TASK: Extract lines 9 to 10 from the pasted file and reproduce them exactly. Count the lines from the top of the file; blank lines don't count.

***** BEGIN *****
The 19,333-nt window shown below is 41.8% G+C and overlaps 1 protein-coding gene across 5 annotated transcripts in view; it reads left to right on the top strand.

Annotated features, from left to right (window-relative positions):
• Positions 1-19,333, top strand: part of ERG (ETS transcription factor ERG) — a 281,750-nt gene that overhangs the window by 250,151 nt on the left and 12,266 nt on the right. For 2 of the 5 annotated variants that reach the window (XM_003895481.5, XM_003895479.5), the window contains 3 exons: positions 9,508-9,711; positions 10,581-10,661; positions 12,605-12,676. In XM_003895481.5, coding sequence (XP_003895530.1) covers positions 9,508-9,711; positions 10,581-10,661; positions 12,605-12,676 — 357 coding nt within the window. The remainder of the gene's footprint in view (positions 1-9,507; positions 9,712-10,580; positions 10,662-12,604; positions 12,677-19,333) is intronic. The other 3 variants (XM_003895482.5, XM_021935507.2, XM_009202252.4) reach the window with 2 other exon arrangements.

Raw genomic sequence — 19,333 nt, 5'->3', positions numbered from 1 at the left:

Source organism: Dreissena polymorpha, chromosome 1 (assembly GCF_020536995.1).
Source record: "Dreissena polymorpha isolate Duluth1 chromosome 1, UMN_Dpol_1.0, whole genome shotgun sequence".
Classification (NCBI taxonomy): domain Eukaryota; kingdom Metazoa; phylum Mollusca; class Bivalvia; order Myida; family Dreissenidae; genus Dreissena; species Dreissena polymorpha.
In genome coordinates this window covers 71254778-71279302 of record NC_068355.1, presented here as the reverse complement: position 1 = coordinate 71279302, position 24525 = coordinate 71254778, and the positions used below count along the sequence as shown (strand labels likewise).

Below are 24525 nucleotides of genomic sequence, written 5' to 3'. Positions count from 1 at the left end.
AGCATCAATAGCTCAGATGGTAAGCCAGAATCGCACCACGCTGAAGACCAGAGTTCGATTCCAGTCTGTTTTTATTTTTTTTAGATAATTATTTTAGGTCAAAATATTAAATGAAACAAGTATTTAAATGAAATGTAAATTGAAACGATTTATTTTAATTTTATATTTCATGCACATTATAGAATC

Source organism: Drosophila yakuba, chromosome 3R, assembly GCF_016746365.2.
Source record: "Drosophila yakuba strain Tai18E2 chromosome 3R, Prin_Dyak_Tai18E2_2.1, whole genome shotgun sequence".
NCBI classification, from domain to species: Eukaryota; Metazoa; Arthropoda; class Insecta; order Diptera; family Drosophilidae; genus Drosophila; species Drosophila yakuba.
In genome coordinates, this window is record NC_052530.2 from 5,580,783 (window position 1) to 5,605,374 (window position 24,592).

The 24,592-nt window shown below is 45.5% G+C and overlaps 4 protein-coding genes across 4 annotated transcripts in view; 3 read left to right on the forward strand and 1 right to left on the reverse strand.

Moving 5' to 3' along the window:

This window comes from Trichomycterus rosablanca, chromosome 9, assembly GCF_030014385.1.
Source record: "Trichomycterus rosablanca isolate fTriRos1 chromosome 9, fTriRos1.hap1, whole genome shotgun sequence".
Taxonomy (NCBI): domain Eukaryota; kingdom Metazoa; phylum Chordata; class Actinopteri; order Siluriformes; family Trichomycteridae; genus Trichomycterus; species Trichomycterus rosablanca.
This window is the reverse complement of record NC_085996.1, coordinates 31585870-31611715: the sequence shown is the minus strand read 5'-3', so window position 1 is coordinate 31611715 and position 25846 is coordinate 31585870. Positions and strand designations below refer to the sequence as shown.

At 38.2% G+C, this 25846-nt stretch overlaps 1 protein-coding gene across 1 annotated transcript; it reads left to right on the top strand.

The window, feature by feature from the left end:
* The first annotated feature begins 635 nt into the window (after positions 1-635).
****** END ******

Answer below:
Below are 24525 nucleotides of genomic sequence, written 5' to 3'. Positions count from 1 at the left end.
AGCATCAATAGCTCAGATGGTAAGCCAGAATCGCACCACGCTGAAGACCAGAGTTCGATTCCAGTCTGTTTTTATTTTTTTTAGATAATTATTTTAGGTCAAAATATTAAATGAAACAAGTATTTAAATGAAATGTAAATTGAAACGATTTATTTTAATTTTATATTTCATGCACATTATAGAATC